During its heyday from 1682 to 1789, Versailles wasn’t just a palace - it was the center of France’s royal world. French royals, nobles, and state officials lived together in the sprawling palace complex. But despite the regal setting, everyday life for courtiers at Versailles was often stressful, regimented, and surprisingly unsanitary.
The palace of Versailles was King Louis XIV’s pet project. Before it was the center of French court and state life, Versailles was a simple - albeit regal - hunting lodge outside of Paris. As a young man, Louis transformed the site into a palace fit for a Sun King and moved his court and government offices there in 1682.
Life at Versailles wasn’t always easy for nobles. Everyone who lived there had to participate in an elaborate system of weird etiquette rules aimed at establishing the king as an all-powerful monarch and his courtiers as obliging servants.
Versailles, its elaborate rituals, and its community of courtiers outlived Louis XIV. His successors - Louis XV followed by Louis XVI and Marie Antoinette - continued to lord over the palace until the French Revolution dramatically ended the royal world in the late 1700s.
Feral Animals And Exotic Pets Walked Freely Around The Courtyard And Palace
Louis XIV loved pets, especially dogs - they had an allowance of 1446 livres a year (roughly $20,500 by modern standards), and royal bakers made treats for them every day. The king loved animals so much he even established a royal menagerie at Versailles; it housed animals ranging from elephants to flamingos.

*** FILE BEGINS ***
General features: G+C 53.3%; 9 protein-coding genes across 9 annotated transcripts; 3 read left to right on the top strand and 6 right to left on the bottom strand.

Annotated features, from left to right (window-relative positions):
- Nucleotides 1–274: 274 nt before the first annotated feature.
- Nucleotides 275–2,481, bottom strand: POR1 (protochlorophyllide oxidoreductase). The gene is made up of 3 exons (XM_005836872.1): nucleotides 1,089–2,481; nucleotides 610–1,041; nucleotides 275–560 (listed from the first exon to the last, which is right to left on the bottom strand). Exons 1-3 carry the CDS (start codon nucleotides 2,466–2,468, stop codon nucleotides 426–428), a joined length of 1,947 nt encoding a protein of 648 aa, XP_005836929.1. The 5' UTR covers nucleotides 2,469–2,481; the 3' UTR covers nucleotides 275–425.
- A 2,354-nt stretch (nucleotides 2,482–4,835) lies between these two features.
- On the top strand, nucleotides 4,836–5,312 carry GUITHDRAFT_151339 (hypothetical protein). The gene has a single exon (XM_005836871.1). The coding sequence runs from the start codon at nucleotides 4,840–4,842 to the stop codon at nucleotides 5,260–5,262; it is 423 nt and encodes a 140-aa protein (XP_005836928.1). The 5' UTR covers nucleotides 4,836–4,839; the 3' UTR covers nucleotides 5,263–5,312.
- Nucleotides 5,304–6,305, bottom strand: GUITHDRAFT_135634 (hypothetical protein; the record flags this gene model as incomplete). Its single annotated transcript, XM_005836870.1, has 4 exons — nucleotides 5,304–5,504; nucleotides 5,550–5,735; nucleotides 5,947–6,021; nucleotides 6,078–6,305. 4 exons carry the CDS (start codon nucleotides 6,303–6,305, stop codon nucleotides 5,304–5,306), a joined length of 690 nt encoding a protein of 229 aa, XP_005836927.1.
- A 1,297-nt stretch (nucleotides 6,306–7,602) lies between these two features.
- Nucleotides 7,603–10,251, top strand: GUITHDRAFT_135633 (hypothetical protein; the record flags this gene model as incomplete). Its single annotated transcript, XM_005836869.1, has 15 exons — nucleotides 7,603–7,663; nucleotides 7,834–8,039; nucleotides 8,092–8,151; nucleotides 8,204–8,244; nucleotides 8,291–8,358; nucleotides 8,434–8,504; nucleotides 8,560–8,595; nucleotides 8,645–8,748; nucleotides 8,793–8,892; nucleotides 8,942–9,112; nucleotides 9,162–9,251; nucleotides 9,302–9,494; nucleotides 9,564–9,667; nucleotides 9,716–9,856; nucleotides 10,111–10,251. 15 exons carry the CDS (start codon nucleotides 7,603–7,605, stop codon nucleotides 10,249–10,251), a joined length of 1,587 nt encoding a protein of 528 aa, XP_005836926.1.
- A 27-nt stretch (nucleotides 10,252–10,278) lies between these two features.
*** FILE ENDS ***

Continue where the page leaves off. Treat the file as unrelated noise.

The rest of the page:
But royal pets weren’t the only animals at Versailles. It was common for courtiers to see animals - both feral and domesticated - lazing about the palace and grounds.
About 10,000 People Lived In The Palace - And Everyone But The Monarch Struggled For Space
People didn’t just visit Versailles - many actually lived there. The palace housed roughly 10,000 nobles, government officials, and servants. Space for all those people was at a premium. Higher-ranking courtiers often had better rooms than lower-ranking ones. Prime real estate included the rooms closest to the king since they provided better royal access.
Courtiers Endeavored To Attain Higher Positions In The Royal Court
The opportunity to serve the king was a coveted privilege. Doing something as mundane and relatively base as getting the king’s chamber pot was considered a high honor.
Jockeying for different positions was thus a game of politics. Some positions could be bought, while others were bestowed to courtiers who had entered the king's or queen’s good graces. This was strategic: scheming for influence at court meant that nobles couldn’t plot to overthrow their king. A system built on royal favor ensured that court power remained in the hands of certain noble houses.
Many Courtiers Struggled To Find Time To Leave The Palace
Courtiers’ days at Versailles were a jumble of ceremonies, rituals, and entertainments. This was by design: Louis XIV used these social performances as a way to control the nobility.
By attending parties or watching the king dine, courtiers had little time to do anything else - including plotting the king’s demise. Higher-ranking courtiers couldn’t leave Versailles without the king’s permission.